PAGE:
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  1. #1
    Join Date
    Apr 2009

    Default Do We Have An Obligation To Preserve The Natural World As It Once Was?

    Say, in the case of the amiable elephant, or the peaceful yet terrifying gorilla, two animals that have been on the verge of extinction largely driven by caused human social problems.

    Or for example, the destruction of millions of acres of land and environments that would be of good natural use. For example, with Brazil by removing trees annual flooding washes away the minerals and destroys much needed seeds and topsoil. With Haiti for example, it has led to a completely arid land with 93% of Haiti's trees being destroyed for cooking fuel.

    Let's not stop there, we know the problem of hunting the noblest of all of North America's creatures, the Grey Wolf, out of its range and at some point near extinction due to sprawling farmlands and suburbs.


    Does mankind have an obligation to not continue its path of development, which necessitates the destruction of natural landscapes and environments to sustain consumption? Sprawl for example, is a major killer, and I've seen towns where they've annihilated thousands of acres for a few hundred people to live in since people were opting for houses built in bundles of 50-100 distances apart, utterly ruining the wooded environment.

    Continuing that. Do we have an obligation to also reintroduce and reconstruct environments that were once destroyed? The city of Toronto has perhaps one of the most unpleasant bayfronts, but the city plans to return part of it as a civilian park/provincial conservation area, which it once was maybe 150 years ago.

    Or for example, the fact that we have thoroughly wiped out Tiger populations throughout the world. Though there are projects to reconstruct certain lineages of tiger subspecies, do we as humans, ought to extend this and recreate sustainable environments for the species we once hunted for sport?

    So the three questions present itself.

    Are we obliged to preserve nature given our current knowledge of it?

    Second, are we obliged to reintroduce/reconstruct environments as best as possible, with reintroductions of species that might be extinct in the wild, or extirpated from certain areas?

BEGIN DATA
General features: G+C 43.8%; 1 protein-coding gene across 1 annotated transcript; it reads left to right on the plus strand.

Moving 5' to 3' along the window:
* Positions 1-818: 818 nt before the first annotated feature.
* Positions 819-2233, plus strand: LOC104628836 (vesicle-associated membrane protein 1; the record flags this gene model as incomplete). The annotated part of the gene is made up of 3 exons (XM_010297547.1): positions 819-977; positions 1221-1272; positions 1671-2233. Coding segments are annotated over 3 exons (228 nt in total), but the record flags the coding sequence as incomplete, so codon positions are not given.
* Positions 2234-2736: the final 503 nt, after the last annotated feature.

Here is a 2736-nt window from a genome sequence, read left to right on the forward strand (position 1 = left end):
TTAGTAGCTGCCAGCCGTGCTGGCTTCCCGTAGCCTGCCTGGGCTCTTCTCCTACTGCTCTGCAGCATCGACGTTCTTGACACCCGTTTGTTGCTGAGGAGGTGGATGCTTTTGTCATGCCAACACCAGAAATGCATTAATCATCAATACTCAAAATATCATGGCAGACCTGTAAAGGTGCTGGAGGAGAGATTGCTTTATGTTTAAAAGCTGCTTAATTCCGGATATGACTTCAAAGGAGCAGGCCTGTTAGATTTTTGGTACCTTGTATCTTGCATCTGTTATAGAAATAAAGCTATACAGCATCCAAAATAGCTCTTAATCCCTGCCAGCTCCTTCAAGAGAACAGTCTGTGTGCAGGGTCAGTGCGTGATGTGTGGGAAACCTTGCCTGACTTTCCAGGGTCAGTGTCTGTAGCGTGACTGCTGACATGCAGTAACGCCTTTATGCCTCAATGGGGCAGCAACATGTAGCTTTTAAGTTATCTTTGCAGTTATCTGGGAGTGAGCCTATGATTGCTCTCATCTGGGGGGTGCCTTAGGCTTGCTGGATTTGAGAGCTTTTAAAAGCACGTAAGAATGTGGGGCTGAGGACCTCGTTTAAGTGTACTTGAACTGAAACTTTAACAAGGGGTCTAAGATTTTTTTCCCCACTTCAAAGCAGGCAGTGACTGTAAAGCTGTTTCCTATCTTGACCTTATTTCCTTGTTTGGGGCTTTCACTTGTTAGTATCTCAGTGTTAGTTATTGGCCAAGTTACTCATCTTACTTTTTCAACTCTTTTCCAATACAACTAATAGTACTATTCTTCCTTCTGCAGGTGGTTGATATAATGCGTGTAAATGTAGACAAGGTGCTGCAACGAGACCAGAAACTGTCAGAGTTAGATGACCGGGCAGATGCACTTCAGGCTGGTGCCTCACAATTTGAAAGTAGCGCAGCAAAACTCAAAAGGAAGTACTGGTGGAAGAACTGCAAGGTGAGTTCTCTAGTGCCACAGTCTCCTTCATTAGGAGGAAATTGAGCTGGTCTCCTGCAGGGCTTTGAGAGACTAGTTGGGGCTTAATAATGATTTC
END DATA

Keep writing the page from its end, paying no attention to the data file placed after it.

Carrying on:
Third. And a bit of a tangent. But what role, if any, does nature play for mankind? Does it play the role of a "commodity" needed for industrial and economic growth? Does it play the role of once being our containment, but now must be our responsibility? Does it play any role but what we wish to do with it, on the individual and group level?

    I can only say that hopefully as mankind becomes more in root with his fundamentally natural and animal-based conception of himself via that which was initiated by Darwin, mankind can hopefully become more in tune to the values of natural role as well as the importance of some form of balance or sustainability, meaning adopting green and reuseable energies/industries.

    This calls for rejecting arrogant fundamentalist ideas I've seen propogated around, originating from Genesis 1:29-30

    Then God said, "I give you every seed-bearing plant on the face of the whole earth and every tree that has fruit with seed in it. They will be yours for food.

    And to all the beasts of the earth and all the birds of the air and all the creatures that move on the ground--everything that has the breath of life in it--I give every green plant for food." And it was so.
    This basis of thought is one of the reasons why conservatives do not care for the environment, since the idea is that nature being exhaustible, and a buff, heroic Jesus Christ returning on a white horse with sword in hand, there's no reason for environmental sustainability.

    But to be fair though, sane religious people like the Catholic school board where I grew up had a very strong environmental initiative, and heavily broadcasted environmentalist slogans like "The meek shall inherit the earth, but we must preserve it" and etc.

  2. #2
    Banned indef's Avatar
    Join Date
    Feb 2010


    Reads title..

    sees wall of text...

    doesn't read said wall...

    answers no.

  3. #3
    Join Date
    Jan 2009


    Always love reading your posts, Strawberry.